In concluding this analysis of entire fairness, it appears that the only entity that really stood to lose should the Digex board decide to further analyze § 203 and vote to at least delay the grant of the waiver by a day or two was Intermedia, not Digex. The behavior of the interested directors in controlling both the negotiations and vote over the § 203 waiver surely demonstrates, in a compelling fashion, that the waiver really did present Digex with bargaining leverage against Intermedia and WorldCom. This leverage simply was not used — could not be used — because of the decision of the interested directors. In the unique circumstances here, this conduct by directors acting with a clear conflict of interest is difficult to justify and would not seem appropriate. I conclude preliminarily that the defendants are not reasonably likely to meet their burden as to the entire fairness of the Digex board's decision to waive Digex's § 203 protections and, therefore, that plaintiffs have demonstrated a reasonable probability of success on the merits of their § 203 claim.
V. THREAT OF IRREPARABLE HARM AND BALANCING OF THE POTENTIAL HARM
The plaintiffs have established a likelihood of success on the merits of their claim that the defendants breached their fiduciary duties in waiving the protections afforded by § 203. Now I must consider whether the plaintiffs will suffer irreparable harm if no injunction is ordered as to that claim.
As noted at the outset of this Opinion, this case has presented the Court with an unusual request for injunctive relief on the § 203 waiver decision. The request for injunctive relief that would have followed had the plaintiffs convinced this Court of the likelihood of success on the corporate opportunity claim presents the more typical situation where preliminary injunctive relief may be appropriate. That is, the plaintiffs asked this Court to issue an injunction to prevent the closing of the Intermedia-WorldCom merger, an event that has not yet occurred, in order to prevent the clear monetary-based irreparable harm that otherwise would have befallen
In stark contrast, the § 203 waiver decision does not present that typical injunction situation. Here, the plaintiffs have essentially asked the Court, via an injunction, to invalidate the September 1, 2000, vote by the Digex board to waive the applicability of § 203. This unusual procedural posture — where a party seeks an injunction long after the action threatening harm has been taken — presents two problems. First, the relief the plaintiffs request is final; it is all the relief to which they would be entitled following a full trial on the merits. It is an extraordinarily rare event for a party to obtain the equivalent of final relief at a provisional stage of the proceedings.
The second problem is related to the first, and even more troubling. Unlike the plaintiffs' corporate opportunity claim, the offending act the plaintiffs would like for this Court to preliminarily enjoin under the § 203 claim has already occurred. That is, the Digex board has already voted to waive § 203. Given that fact, an injunction issued by this Court would involve a retrospective, not a prospective, form of relief. In other words, because the wrongful act has already occurred, no prospective injunctive order can possibly be an effective remedy. In that sense, the plaintiffs' request for a preliminary injunction against the Digex board's § 203 decision is both temporally impossible and jurisdictionally inappropriate.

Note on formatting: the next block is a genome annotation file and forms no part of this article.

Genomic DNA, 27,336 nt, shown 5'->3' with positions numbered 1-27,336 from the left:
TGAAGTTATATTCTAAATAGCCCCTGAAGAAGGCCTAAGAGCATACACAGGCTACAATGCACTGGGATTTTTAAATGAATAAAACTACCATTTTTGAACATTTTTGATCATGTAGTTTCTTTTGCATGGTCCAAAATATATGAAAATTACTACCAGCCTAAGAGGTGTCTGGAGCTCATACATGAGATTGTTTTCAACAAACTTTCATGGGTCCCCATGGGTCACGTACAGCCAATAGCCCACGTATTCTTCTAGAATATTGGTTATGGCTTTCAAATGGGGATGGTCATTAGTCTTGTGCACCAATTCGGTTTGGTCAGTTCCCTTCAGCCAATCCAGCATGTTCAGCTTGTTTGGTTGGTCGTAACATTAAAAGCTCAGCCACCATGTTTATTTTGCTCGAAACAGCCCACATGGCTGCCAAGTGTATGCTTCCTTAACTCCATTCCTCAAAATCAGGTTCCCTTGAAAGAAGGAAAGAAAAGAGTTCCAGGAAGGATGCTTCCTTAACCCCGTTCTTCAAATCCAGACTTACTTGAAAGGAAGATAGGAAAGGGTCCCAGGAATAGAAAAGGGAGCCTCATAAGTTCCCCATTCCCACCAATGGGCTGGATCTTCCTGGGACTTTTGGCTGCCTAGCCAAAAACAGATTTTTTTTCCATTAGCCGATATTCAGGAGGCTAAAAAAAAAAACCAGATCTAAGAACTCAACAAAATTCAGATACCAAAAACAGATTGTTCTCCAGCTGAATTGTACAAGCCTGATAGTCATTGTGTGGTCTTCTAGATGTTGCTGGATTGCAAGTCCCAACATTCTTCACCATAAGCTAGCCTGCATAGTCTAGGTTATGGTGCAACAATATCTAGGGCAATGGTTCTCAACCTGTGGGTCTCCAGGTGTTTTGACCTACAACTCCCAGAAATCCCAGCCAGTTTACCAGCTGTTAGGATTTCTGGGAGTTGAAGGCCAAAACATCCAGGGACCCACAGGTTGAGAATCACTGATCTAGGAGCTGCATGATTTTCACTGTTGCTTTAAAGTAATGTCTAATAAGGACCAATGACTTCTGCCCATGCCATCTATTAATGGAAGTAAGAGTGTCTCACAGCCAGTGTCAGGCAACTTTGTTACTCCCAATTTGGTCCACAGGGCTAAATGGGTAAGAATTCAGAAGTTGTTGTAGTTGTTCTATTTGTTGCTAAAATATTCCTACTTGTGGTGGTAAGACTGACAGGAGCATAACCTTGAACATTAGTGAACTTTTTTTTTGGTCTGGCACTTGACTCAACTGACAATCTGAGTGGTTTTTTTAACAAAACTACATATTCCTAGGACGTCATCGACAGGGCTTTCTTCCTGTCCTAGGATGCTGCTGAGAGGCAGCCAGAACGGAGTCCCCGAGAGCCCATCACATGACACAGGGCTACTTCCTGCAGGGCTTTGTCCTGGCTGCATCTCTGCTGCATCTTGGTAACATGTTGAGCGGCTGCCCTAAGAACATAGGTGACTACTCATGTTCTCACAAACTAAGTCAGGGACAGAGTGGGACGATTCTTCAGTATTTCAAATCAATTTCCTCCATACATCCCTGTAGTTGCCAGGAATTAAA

Finally, not only would an injunction be improper here where the wrongful conduct has already occurred, but an injunction is, in my judgment, unnecessary to fully protect the Digex minority shareholders. As the above analysis demonstrates, there is, to put it mildly, extreme uncertainty over whether § 203 will apply to WorldCom if it acquires Intermedia according to the merger agreement. That extreme uncertainty is no different today than it was in late August when the WorldCom-Intermedia transaction was being negotiated. What is now much more certain, however, is that the § 203 waiver decision most likely did not have the "belt and suspenders" effect that it was intended to have. In this sense, the uncertainty that WorldCom-Intermedia attempted to contract around, via the § 203 waiver requirement, is an uncertainty that is clearly extant today, just as it was in late August, and provides the plaintiffs with all the relief to which they are entitled. Of course, given the analysis of the defendants' conduct in securing the
For all of the reasons assigned in this Opinion, I deny injunctive relief as to the corporate opportunity claim because the plaintiffs fail to demonstrate a likelihood of success on the merits of that claim. Although the plaintiffs do demonstrate a likelihood of success on the merits of their § 203 claim, they have not shown a threat of imminent irreparable harm. Thus, they are not entitled to injunctive relief on this claim.
If this case goes to trial, the defendants have the burden of establishing the entire fairness of the § 203 waiver. This will be no small burden, based on the evidence I have reviewed in the last week. As I have noted in this Opinion, the current record strongly suggests that the § 203 waiver decision was not entirely fair to the Digex minority. In the wake of this Opinion, the defendants' choice becomes whether they will proceed with a WorldCom-Intermedia merger knowing that this Court seriously questions the integrity of the § 203 waiver decision and knowing that certain of the defendant fiduciaries stand accused of faithless acts that under the stringent standard of the entire fairness test, could well give rise to a range of equitable remedies, including monetary remedies.
An Order has been entered in accordance with this decision.
BNS Inc. v. Koppers Co., 683 F.Supp. 458, 469 (D.Del.1988) (preliminarily upholding the constitutionality of § 203).
Goldman & McNally, Exec. Summ. § 3 (quoted in 1 Balotti & Finkelstein, at § 6.16).